27. 27. The Nuremberg Trial (1947) cont..6 <ul><li>The judgment by the war crimes tribunal at Nuremberg laid down 10 standards to which physicians must confirm when carrying out experiments on human subjects in a new code that is now accepted worldwide. </li></ul><ul><li>This judgment established a new standard of ethical medical behavior for the post World War II human rights era. </li></ul>
  28. 28. The Nuremberg Trial (1947) cont..7 <ul><li>Amongst other requirements, this document set forth the requirement of voluntary informed consent of the human subject. </li></ul><ul><li>The principle of voluntary informed consent protects the right of the individual to control his own body. </li></ul>
  29. 29. The Nuremberg Trial (1947) cont..8 <ul><li>This code also recognizes that the risk must be weighed against the expected benefit, and that unnecessary pain and suffering must be avoided. </li></ul><ul><li>This code recognizes that doctors should avoid actions that injure human patients. </li></ul>
  30. 30. Nuremberg Code <ul><li>The Nuremberg Code is a set of research ethics principles for human experimentation set as a result of the Subsequent Nuremberg Trials at the end of the Second World War </li></ul>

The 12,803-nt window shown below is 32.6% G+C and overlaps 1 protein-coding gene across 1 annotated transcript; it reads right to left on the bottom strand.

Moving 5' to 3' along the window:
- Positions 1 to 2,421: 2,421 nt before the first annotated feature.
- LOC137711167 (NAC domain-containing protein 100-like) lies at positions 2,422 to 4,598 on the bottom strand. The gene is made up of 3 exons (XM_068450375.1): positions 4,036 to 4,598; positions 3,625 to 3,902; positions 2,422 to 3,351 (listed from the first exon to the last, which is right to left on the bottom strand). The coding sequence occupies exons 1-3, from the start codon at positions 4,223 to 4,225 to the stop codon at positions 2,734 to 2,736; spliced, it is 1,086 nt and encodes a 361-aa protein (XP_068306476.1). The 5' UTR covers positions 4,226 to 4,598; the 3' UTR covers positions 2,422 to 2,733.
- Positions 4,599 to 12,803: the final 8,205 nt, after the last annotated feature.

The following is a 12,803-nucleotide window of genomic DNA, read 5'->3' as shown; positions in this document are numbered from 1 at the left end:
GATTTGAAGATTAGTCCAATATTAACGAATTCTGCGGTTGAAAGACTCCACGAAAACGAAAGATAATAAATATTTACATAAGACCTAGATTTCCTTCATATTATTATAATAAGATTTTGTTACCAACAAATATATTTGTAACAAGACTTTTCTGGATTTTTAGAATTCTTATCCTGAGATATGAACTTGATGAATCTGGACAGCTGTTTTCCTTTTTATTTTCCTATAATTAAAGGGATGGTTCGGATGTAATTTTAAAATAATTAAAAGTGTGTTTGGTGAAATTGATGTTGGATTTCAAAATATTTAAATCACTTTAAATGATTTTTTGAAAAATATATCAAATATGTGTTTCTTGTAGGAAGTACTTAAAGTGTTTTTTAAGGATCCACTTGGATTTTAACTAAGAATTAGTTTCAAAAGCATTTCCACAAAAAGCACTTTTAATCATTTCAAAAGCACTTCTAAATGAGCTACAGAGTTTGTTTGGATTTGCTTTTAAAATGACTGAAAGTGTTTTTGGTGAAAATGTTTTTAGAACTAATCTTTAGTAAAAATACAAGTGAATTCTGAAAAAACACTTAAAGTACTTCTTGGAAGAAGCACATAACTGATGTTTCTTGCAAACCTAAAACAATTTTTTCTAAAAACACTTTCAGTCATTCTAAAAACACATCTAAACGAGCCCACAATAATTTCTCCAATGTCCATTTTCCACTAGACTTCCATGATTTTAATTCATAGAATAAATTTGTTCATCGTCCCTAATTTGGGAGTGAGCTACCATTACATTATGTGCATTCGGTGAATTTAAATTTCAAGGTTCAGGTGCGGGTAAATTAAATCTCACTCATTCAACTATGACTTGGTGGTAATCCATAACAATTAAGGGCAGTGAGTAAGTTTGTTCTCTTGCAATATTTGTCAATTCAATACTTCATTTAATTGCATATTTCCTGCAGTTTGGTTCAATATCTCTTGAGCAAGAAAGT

31. 31. Nuremberg Code cont..1 <ul><li>Permissible Medical Experiments </li></ul><ul><li>The principles established by this code for medical practice now have been extened into general codes of medical ethics. </li></ul><ul><li>Most Important is “Voluntary Consent” </li></ul>
  32. 32. Voluntary Consent <ul><li>1. The voluntary consent of the human subject is absolutely essential. This means that the person involved should have legal capacity to give consent; should be so situated as to be able to exercise free power of choice, without the intervention of any element of force, fraud, deceit, duress, overreaching, or other ulterior form of constraint or coercion; and should have sufficient knowledge and comprehension of the elements of the subject matter involved as to enable him to make an understanding and enlightened decision. </li></ul>